You should use both. The thing is to decide when to use each one.
There are a few scenarios where exceptions are the obvious choice:
In some situations you can't do anything with the error code, and you just need to handle it in an upper level in the call stack, usually just log the error, display something to the user or close the program. In these cases, error codes would require you to bubble up the error codes manually level by level which is obviously much easier to do with exceptions. The point is that this is for unexpected and unhandleable situations.
Yet about situation 1 (where something unexpected and unhandleable happens you just wan't to log it), exceptions can be helpful because you might add contextual information. For example if I get a SqlException in my lower-level data helpers, I will want to catch that error in the low-level (where I know the SQL command that caused the error) so I can capture that information and rethrow with additional information. Please note the magic word here: rethrow, and not swallow.
The first rule of exception handling: do not swallow exceptions. Also, note that my inner catch doesn't need to log anything because the outer catch will have the whole stack trace and may log it.
In some situations you have a sequence of commands, and if any of them fail you should cleanup/dispose resources(*), whether or not this is an unrecoverable situation (which should be thrown) or a recoverable situation (in which case you can handle locally or in the caller code but you don't need exceptions). Obviously it's much easier to put all those commands in a single try, instead of testing error codes after each method, and cleanup/dispose in the finally block. Please note that if you want the error to bubble up (which is probably what you want), you don't even need to catch it - you just use the finally for cleanup/dispose - you should only use catch/retrow if you want to add contextual information (see bullet 2).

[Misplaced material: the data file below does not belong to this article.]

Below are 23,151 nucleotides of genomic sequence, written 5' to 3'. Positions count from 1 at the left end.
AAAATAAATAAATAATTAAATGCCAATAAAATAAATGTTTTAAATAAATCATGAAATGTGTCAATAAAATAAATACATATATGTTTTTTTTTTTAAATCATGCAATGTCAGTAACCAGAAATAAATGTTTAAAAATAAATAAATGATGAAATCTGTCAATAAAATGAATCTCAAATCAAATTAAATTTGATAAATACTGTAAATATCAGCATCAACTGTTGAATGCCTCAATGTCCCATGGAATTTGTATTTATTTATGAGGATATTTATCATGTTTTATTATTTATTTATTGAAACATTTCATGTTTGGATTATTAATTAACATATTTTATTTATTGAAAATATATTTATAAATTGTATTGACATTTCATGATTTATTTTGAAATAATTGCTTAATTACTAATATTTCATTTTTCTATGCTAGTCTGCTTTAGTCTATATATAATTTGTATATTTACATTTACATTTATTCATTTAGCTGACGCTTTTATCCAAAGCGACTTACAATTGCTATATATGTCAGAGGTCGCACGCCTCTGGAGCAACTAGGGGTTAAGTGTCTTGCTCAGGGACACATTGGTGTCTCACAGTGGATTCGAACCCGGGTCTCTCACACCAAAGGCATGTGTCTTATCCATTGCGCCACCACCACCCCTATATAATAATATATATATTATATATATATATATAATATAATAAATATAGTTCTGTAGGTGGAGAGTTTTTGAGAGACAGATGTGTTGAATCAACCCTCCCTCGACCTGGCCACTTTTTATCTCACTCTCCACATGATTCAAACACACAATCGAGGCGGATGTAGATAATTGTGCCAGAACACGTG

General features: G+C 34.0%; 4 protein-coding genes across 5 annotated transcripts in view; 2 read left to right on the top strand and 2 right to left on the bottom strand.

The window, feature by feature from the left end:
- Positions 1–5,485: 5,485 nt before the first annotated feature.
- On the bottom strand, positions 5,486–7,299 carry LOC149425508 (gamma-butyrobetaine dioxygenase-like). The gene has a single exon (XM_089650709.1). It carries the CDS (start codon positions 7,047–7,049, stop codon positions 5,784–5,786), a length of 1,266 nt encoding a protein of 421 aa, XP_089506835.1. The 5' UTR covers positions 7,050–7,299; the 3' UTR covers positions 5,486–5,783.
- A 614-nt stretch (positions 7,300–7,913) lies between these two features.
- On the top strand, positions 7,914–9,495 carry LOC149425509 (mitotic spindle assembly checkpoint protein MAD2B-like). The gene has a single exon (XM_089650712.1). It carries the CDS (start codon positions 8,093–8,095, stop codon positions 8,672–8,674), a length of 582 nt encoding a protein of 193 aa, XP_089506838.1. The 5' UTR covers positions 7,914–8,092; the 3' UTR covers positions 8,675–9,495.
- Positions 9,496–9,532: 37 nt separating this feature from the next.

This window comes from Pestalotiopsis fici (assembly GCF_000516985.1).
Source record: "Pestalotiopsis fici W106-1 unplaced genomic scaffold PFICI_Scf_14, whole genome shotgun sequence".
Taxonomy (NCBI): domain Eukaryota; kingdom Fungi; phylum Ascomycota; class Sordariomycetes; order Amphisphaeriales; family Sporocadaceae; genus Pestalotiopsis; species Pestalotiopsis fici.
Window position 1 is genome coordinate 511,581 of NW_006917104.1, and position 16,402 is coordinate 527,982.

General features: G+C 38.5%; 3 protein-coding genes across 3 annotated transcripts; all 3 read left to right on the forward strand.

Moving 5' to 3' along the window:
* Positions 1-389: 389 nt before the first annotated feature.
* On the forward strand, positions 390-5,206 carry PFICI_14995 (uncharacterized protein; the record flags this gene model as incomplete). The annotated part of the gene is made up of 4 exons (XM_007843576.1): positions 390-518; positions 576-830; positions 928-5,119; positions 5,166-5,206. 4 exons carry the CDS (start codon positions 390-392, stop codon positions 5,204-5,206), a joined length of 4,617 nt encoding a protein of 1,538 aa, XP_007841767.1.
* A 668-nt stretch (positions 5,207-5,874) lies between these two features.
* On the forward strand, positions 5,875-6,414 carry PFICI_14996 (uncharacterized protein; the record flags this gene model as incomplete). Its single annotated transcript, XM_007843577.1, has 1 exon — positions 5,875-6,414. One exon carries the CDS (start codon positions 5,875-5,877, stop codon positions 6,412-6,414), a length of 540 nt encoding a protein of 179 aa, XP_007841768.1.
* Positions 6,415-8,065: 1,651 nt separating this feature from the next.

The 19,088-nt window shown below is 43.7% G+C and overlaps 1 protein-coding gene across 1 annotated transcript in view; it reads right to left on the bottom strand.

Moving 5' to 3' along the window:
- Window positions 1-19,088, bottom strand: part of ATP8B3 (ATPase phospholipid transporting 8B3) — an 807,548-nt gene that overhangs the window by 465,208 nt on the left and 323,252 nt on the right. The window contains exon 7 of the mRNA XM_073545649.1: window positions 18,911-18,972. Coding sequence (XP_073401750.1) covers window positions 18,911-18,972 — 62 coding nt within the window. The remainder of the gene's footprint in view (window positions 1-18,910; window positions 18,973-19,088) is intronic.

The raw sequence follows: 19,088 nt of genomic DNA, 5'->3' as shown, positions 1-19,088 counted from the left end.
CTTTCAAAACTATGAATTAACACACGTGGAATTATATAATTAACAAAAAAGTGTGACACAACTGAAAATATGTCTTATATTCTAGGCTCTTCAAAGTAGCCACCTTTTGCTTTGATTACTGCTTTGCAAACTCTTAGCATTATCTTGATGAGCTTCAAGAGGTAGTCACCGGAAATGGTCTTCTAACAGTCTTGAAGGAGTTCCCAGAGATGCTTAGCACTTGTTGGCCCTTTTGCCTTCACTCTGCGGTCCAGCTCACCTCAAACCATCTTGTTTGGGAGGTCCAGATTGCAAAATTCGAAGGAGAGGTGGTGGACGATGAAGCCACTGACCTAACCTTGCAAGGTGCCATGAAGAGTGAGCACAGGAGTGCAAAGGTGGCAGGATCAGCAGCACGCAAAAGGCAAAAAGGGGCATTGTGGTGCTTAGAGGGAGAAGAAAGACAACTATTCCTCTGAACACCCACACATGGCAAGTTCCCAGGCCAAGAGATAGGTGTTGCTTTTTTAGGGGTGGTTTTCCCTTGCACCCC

One example would be a sequence of SQL statements inside a transaction block. Again, this also a "unhandleable" situation, even if you decide to catch it early (treat it locally instead of bubbling up to the top) it's still a fatal situation from where the best outcome is to abort everything or at least abort a large part of the process.
(*) This is like the
on error goto that we used in old Visual Basic
In constructors you can only throw exceptions.
Having said that, in all other situations where you're returning some information on which the caller CAN/SHOULD take some action, using return codes is probably a better alternative. This includes all expected "errors", because probably they should be handled by the immediate caller, and will hardly need to be bubbled up too many levels up in the stack.
Of course it's always possible to treat expected errors as exceptions, and catch then immediately one level above, and it's also possible to encompass every line of code in a try catch and take actions for each possible error. IMO, this is bad design, not only because it's much more verbose, but specially because the possible exceptions that might be thrown are not obvious without reading the source code - and exceptions could be thrown from any deep method, creating invisible gotos. They break code structure by creating multiple invisible exit points that make code hard to read and inspect. In other words, you should never use exceptions as flow-control, because that would be hard for others to understand and maintain. It can get even difficult to understand all possible code flows for testing.
Again: for correct cleanup/dispose you can use try-finally without catching anything.
The most popular criticism about return codes is that "someone could ignore the error codes, but in the same sense someone can also swallow exceptions. Bad exception handling is easy in both methods. But writing good error-code-based program is still much easier than writing an exception-based program. And if one by any reason decides to ignore all errors (the old